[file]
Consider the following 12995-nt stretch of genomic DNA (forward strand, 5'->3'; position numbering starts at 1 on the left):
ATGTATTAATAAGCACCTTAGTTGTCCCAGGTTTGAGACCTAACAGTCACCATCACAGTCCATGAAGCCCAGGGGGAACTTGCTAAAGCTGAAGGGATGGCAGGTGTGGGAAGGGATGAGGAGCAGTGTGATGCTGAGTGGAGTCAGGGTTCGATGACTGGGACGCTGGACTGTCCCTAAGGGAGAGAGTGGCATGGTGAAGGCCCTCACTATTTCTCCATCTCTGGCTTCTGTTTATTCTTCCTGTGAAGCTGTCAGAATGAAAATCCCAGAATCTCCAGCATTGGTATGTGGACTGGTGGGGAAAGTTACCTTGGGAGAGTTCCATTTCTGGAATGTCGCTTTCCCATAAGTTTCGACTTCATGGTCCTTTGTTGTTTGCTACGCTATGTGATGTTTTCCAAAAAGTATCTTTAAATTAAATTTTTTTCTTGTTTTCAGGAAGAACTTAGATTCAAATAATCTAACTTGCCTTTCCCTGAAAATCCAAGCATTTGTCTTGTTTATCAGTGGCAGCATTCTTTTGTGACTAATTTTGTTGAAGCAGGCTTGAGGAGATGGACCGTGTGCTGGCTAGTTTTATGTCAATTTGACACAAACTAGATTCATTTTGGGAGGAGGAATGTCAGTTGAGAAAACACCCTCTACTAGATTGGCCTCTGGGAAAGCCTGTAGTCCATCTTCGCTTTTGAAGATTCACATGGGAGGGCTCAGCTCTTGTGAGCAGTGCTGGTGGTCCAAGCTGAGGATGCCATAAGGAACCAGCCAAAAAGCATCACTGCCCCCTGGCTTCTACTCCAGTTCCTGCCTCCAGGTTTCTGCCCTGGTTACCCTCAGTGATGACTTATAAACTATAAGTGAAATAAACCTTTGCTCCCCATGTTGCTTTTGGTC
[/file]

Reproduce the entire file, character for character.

Consider the following 12995-nt stretch of genomic DNA (forward strand, 5'->3'; position numbering starts at 1 on the left):
ATGTATTAATAAGCACCTTAGTTGTCCCAGGTTTGAGACCTAACAGTCACCATCACAGTCCATGAAGCCCAGGGGGAACTTGCTAAAGCTGAAGGGATGGCAGGTGTGGGAAGGGATGAGGAGCAGTGTGATGCTGAGTGGAGTCAGGGTTCGATGACTGGGACGCTGGACTGTCCCTAAGGGAGAGAGTGGCATGGTGAAGGCCCTCACTATTTCTCCATCTCTGGCTTCTGTTTATTCTTCCTGTGAAGCTGTCAGAATGAAAATCCCAGAATCTCCAGCATTGGTATGTGGACTGGTGGGGAAAGTTACCTTGGGAGAGTTCCATTTCTGGAATGTCGCTTTCCCATAAGTTTCGACTTCATGGTCCTTTGTTGTTTGCTACGCTATGTGATGTTTTCCAAAAAGTATCTTTAAATTAAATTTTTTTCTTGTTTTCAGGAAGAACTTAGATTCAAATAATCTAACTTGCCTTTCCCTGAAAATCCAAGCATTTGTCTTGTTTATCAGTGGCAGCATTCTTTTGTGACTAATTTTGTTGAAGCAGGCTTGAGGAGATGGACCGTGTGCTGGCTAGTTTTATGTCAATTTGACACAAACTAGATTCATTTTGGGAGGAGGAATGTCAGTTGAGAAAACACCCTCTACTAGATTGGCCTCTGGGAAAGCCTGTAGTCCATCTTCGCTTTTGAAGATTCACATGGGAGGGCTCAGCTCTTGTGAGCAGTGCTGGTGGTCCAAGCTGAGGATGCCATAAGGAACCAGCCAAAAAGCATCACTGCCCCCTGGCTTCTACTCCAGTTCCTGCCTCCAGGTTTCTGCCCTGGTTACCCTCAGTGATGACTTATAAACTATAAGTGAAATAAACCTTTGCTCCCCATGTTGCTTTTGGTC